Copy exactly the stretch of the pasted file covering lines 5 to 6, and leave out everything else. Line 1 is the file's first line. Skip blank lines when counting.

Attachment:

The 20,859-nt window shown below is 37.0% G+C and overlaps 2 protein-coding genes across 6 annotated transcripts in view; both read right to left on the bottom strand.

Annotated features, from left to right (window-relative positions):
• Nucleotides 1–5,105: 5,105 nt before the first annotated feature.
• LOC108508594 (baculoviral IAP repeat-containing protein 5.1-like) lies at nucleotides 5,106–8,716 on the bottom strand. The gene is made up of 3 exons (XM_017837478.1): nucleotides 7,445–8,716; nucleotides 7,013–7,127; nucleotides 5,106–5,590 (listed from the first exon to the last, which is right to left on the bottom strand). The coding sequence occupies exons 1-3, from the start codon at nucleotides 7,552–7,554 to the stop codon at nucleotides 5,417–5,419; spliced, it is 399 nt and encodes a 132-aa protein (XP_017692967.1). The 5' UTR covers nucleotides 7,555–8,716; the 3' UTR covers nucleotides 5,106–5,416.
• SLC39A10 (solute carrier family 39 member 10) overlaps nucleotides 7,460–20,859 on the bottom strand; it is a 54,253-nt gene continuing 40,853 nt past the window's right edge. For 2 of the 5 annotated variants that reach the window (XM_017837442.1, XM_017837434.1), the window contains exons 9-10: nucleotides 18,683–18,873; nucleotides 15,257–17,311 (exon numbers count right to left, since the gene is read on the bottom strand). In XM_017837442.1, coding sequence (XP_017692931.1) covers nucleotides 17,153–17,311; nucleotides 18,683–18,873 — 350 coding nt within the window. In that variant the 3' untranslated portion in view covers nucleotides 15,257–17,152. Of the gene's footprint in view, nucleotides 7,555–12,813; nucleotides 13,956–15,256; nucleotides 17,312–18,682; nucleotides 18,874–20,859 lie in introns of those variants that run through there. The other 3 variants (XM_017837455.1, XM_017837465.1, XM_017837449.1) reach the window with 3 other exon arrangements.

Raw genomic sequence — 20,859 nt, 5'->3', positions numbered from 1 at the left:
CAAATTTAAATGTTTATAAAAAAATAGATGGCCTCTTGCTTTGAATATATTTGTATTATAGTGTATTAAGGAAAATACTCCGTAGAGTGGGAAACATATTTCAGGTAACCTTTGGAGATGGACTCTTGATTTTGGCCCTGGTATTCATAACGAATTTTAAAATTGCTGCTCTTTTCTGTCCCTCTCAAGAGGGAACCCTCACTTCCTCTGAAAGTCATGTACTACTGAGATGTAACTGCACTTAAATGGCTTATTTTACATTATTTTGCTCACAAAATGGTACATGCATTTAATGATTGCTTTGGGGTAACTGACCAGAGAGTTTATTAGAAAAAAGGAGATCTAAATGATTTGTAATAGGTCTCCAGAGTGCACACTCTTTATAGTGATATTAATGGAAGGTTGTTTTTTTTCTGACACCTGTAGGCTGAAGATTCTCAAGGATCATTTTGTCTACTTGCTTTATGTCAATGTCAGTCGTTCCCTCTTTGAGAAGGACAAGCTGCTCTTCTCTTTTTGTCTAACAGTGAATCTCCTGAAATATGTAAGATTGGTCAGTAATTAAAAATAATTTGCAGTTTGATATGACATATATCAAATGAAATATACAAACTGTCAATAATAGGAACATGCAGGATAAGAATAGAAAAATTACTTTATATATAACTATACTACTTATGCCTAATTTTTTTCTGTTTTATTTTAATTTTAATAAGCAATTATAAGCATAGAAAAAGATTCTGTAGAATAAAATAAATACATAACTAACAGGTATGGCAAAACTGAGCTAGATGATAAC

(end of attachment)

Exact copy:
• SLC39A10 (solute carrier family 39 member 10) overlaps nucleotides 7,460–20,859 on the bottom strand; it is a 54,253-nt gene continuing 40,853 nt past the window's right edge. For 2 of the 5 annotated variants that reach the window (XM_017837442.1, XM_017837434.1), the window contains exons 9-10: nucleotides 18,683–18,873; nucleotides 15,257–17,311 (exon numbers count right to left, since the gene is read on the bottom strand). In XM_017837442.1, coding sequence (XP_017692931.1) covers nucleotides 17,153–17,311; nucleotides 18,683–18,873 — 350 coding nt within the window. In that variant the 3' untranslated portion in view covers nucleotides 15,257–17,152. Of the gene's footprint in view, nucleotides 7,555–12,813; nucleotides 13,956–15,256; nucleotides 17,312–18,682; nucleotides 18,874–20,859 lie in introns of those variants that run through there. The other 3 variants (XM_017837455.1, XM_017837465.1, XM_017837449.1) reach the window with 3 other exon arrangements.

Raw genomic sequence — 20,859 nt, 5'->3', positions numbered from 1 at the left: